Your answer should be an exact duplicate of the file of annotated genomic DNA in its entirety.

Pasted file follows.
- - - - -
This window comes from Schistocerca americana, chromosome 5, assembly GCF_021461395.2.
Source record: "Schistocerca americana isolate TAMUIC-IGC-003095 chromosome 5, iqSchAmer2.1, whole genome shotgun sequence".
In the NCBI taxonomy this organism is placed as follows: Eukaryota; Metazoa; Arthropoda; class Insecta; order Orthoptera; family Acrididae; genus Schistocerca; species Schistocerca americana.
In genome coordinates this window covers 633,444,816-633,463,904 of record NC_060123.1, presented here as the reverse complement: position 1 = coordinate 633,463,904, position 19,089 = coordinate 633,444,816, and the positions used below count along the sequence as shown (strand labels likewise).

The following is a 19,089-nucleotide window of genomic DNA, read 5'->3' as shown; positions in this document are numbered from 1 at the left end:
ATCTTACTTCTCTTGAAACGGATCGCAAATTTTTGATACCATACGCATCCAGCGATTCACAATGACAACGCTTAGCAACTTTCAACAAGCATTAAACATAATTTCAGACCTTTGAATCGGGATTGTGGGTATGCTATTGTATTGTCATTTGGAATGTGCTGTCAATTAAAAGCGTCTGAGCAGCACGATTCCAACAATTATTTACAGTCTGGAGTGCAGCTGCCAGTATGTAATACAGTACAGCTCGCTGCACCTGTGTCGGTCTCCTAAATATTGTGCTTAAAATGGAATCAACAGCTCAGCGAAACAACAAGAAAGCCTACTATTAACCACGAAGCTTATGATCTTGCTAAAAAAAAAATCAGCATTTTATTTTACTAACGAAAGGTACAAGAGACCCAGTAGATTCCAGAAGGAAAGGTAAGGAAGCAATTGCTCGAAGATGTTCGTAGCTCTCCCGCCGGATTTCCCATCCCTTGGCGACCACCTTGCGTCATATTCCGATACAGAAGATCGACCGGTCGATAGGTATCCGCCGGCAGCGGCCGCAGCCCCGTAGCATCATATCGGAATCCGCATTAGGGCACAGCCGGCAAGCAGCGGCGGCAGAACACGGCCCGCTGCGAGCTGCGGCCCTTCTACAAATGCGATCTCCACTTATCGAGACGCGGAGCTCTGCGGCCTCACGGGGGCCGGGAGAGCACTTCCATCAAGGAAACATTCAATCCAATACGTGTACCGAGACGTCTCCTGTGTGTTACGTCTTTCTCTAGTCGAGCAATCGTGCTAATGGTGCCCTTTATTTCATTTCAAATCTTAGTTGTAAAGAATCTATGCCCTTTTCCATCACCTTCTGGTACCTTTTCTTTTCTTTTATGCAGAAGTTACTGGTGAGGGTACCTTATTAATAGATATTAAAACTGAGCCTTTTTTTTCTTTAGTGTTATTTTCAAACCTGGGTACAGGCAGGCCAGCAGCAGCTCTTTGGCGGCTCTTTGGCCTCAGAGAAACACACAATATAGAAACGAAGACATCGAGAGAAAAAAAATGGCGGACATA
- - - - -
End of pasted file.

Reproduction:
This window comes from Schistocerca americana, chromosome 5, assembly GCF_021461395.2.
Source record: "Schistocerca americana isolate TAMUIC-IGC-003095 chromosome 5, iqSchAmer2.1, whole genome shotgun sequence".
In the NCBI taxonomy this organism is placed as follows: Eukaryota; Metazoa; Arthropoda; class Insecta; order Orthoptera; family Acrididae; genus Schistocerca; species Schistocerca americana.
In genome coordinates this window covers 633,444,816-633,463,904 of record NC_060123.1, presented here as the reverse complement: position 1 = coordinate 633,463,904, position 19,089 = coordinate 633,444,816, and the positions used below count along the sequence as shown (strand labels likewise).

The following is a 19,089-nucleotide window of genomic DNA, read 5'->3' as shown; positions in this document are numbered from 1 at the left end:
ATCTTACTTCTCTTGAAACGGATCGCAAATTTTTGATACCATACGCATCCAGCGATTCACAATGACAACGCTTAGCAACTTTCAACAAGCATTAAACATAATTTCAGACCTTTGAATCGGGATTGTGGGTATGCTATTGTATTGTCATTTGGAATGTGCTGTCAATTAAAAGCGTCTGAGCAGCACGATTCCAACAATTATTTACAGTCTGGAGTGCAGCTGCCAGTATGTAATACAGTACAGCTCGCTGCACCTGTGTCGGTCTCCTAAATATTGTGCTTAAAATGGAATCAACAGCTCAGCGAAACAACAAGAAAGCCTACTATTAACCACGAAGCTTATGATCTTGCTAAAAAAAAAATCAGCATTTTATTTTACTAACGAAAGGTACAAGAGACCCAGTAGATTCCAGAAGGAAAGGTAAGGAAGCAATTGCTCGAAGATGTTCGTAGCTCTCCCGCCGGATTTCCCATCCCTTGGCGACCACCTTGCGTCATATTCCGATACAGAAGATCGACCGGTCGATAGGTATCCGCCGGCAGCGGCCGCAGCCCCGTAGCATCATATCGGAATCCGCATTAGGGCACAGCCGGCAAGCAGCGGCGGCAGAACACGGCCCGCTGCGAGCTGCGGCCCTTCTACAAATGCGATCTCCACTTATCGAGACGCGGAGCTCTGCGGCCTCACGGGGGCCGGGAGAGCACTTCCATCAAGGAAACATTCAATCCAATACGTGTACCGAGACGTCTCCTGTGTGTTACGTCTTTCTCTAGTCGAGCAATCGTGCTAATGGTGCCCTTTATTTCATTTCAAATCTTAGTTGTAAAGAATCTATGCCCTTTTCCATCACCTTCTGGTACCTTTTCTTTTCTTTTATGCAGAAGTTACTGGTGAGGGTACCTTATTAATAGATATTAAAACTGAGCCTTTTTTTTCTTTAGTGTTATTTTCAAACCTGGGTACAGGCAGGCCAGCAGCAGCTCTTTGGCGGCTCTTTGGCCTCAGAGAAACACACAATATAGAAACGAAGACATCGAGAGAAAAAAAATGGCGGACATA